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The first breath of cool air blew through late the other day. The pears are ripe, and the nights are exciting. Raccoons, skunks and possums travel together and feast underneath the tree.
I've been trying to get a picture. Early this morning I slipped outside with my flash set slow and waited. Somebody slunk up the trunk of the pear and made a chirping sound, warning somebody else, no doubt.
From my left I heard a soft growl near the deck. A skunk tail wiggled gracefully around the corner of the pergola and disappeared into the West yard.
Then another skunk stood on the little rock edge of the barbeque bed and ate a pear, ignoring me. I got this picture. I think the white spot is his eye reflecting the flash.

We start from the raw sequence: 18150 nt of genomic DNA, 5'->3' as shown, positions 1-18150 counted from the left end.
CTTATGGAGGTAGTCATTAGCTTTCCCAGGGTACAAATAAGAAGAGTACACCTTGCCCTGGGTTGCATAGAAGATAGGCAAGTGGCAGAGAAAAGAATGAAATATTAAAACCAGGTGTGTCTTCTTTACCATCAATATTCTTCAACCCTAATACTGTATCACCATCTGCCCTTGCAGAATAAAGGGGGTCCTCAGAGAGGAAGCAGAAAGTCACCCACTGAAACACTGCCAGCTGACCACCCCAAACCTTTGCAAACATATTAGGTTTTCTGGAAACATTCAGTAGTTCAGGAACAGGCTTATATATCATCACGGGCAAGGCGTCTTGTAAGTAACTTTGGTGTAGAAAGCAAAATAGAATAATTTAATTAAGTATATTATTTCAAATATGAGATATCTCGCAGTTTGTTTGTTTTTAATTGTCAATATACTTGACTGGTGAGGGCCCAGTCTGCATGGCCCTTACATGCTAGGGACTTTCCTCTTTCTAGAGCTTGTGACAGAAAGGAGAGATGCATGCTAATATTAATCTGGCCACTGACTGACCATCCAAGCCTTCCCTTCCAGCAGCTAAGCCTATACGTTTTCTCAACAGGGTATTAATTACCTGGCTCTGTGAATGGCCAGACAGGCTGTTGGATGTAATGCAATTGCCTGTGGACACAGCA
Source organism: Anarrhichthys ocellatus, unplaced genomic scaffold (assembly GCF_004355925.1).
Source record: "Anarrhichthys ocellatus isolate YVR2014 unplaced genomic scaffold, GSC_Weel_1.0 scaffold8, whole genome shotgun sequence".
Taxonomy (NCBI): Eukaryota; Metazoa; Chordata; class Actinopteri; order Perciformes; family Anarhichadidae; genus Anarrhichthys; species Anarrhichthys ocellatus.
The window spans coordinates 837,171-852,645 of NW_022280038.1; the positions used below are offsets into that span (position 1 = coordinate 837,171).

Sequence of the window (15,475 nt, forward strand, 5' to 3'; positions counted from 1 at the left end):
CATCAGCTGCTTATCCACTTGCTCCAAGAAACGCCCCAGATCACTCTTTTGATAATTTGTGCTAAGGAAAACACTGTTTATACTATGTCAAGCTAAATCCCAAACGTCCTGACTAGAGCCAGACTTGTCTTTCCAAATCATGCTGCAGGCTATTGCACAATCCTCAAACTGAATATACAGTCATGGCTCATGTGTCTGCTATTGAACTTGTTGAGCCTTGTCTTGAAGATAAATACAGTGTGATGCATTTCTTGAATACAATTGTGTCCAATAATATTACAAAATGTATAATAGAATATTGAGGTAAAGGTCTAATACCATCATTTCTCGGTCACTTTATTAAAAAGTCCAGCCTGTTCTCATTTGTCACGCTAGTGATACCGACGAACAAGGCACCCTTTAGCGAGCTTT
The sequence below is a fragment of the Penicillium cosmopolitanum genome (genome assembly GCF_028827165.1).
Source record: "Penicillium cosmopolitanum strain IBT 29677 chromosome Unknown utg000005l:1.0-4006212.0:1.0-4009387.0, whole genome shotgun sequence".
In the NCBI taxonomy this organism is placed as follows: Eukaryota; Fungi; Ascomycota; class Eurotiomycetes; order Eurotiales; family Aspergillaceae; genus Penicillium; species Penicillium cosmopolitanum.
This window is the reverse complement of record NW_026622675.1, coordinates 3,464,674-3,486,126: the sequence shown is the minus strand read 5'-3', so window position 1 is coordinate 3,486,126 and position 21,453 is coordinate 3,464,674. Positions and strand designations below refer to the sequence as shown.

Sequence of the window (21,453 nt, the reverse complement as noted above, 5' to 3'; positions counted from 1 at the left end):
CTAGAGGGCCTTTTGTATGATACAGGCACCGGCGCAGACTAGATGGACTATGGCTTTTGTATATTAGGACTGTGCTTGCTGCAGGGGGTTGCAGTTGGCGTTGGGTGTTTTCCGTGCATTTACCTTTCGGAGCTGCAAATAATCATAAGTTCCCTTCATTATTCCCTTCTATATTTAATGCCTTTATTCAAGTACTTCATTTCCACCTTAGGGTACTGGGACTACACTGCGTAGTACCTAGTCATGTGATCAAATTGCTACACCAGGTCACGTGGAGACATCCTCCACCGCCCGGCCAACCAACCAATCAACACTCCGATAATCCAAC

Skunks can't climb, but luckily for them, the squirrels pick pears in the day, eat a bite or two, and throw the pears on the ground.
No armadillo today, but he’s been out there, along with the screech owl and, in the far distance, coyotes.
You see a lot of Bradford pears around here. They are perfectly shaped (like pears!), bloom in the spring and turn beautiful colors in the fall. They don't have fruit, however.
Once again, the world bewilders me. Why would you want a fruitless pear tree? I love the little crunchy green pears. So does Weegie - eats one every day.
They are not much like the soft wet pears you buy in stores. Maybe other people don't think they're good enough to eat. Or maybe they just don't want six little night animals hanging out in their yard every night in the late weeks of summer.
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The Year of the
The Year of the Night Animals